With a buffet-style setting, your guests can choose the dishes that most appeal to them without feeling like they might insult you. Plus, you can easily gauge which dishes are the most popular and therefore deserve a place at the table the next time you cook for guests!

Some great dinner party dishes

Here are some suggested dishes to get you started:

Butternut squash 3

Twice-baked butternut squash

Pumpkin-cashew cheese ravioli or spinach ricotta ravioli

Jackfruit carnitas tacos

Jackfruit ‘carnitas’ tacos or chipotle potato tacos

Deep-dish Chicago-style pizza

Amaretto, cherry and chocolate chunk ice cream

The most famous plum torte ever, veganised

Learn to cook a Middle Eastern Feast

Join my upcoming online cooking course to learn how to make a Middle Eastern feast. We’ll be making 5 dishes you can serve tapas-style the next time you have guests over (or just eat them all up yourself, no need for the excuse of guests!).

We’ll be making homemade falafel with yoghurt-tahini sauce, the best ever homemade hummus, zaatar spice topped flatbread, fattoush salad and saffron, pistachio and rosewater ice cream.

The price? I’m offering the course on a “pay what you want” pricing, which means you can contribute as much – or as little – as you want. Contribute $0.99 or more to reserve your spot on the course. I want the course to be accessible to all which is why I’m offering it on this basis. The suggested donation is $15-20.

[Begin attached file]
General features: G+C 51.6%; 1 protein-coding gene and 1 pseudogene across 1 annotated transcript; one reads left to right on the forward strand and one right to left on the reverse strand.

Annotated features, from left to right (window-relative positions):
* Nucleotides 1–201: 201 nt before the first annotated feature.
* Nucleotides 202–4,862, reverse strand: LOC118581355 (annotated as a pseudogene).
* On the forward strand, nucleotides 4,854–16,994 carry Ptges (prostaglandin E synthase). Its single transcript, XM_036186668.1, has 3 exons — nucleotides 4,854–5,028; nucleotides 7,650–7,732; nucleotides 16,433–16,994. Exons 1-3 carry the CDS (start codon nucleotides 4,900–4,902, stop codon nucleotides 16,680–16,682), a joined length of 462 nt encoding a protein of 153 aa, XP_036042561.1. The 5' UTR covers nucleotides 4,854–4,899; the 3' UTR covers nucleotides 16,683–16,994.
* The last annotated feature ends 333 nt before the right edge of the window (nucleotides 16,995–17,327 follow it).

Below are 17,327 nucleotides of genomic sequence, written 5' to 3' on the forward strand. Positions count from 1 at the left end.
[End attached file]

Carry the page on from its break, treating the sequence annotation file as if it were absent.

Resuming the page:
What can you expect? A shopping list every Thursday and a new recipe every Saturday morning, along with extra notes, sent straight to your inbox.

When you contribute $20 or more, you’ll be invited to a weekly live video stream lesson where I’ll show you how to make that week’s dish. (If you can’t make the time, I’ll be offering a video replay.)

When do we kick off? Next Wednesday, the 1st of June, and the course will run for 5 weeks, up to the 2nd of July.

Want to join us? Make your contribution of $0.99 or more here to reserve your spot!
>>>Click here to reserve your place.<<<

vegan middle eastern feast

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2 thoughts on “How to Feed Guests, Vegan-Style (And Leave Them Begging for More)”

  1. Very sound advice! Especially the bit about trying out new recipes – whenever I have people over for tea, I always end up trying to cook something weird and wonderful to show that vegan food it interesting. Sometimes it turns out well and sometimes, well, not so good…


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Caitlin Galer-Unti

Hi, I’m Caitlin and I’ve been vegan since 2008 and vegetarian my whole life. Since going vegan, I’ve lived in 4 countries and travelled to over 30! I’ve also published two bestselling vegan books (The Essential Vegan Travel Guide and The Barcelona Vegan Guide) and had my work featured in The New York Times, Vegetarian Food & Living and Vegan Life magazine. I’ve veganised my life and I’m here to help you design your life around your vegan values.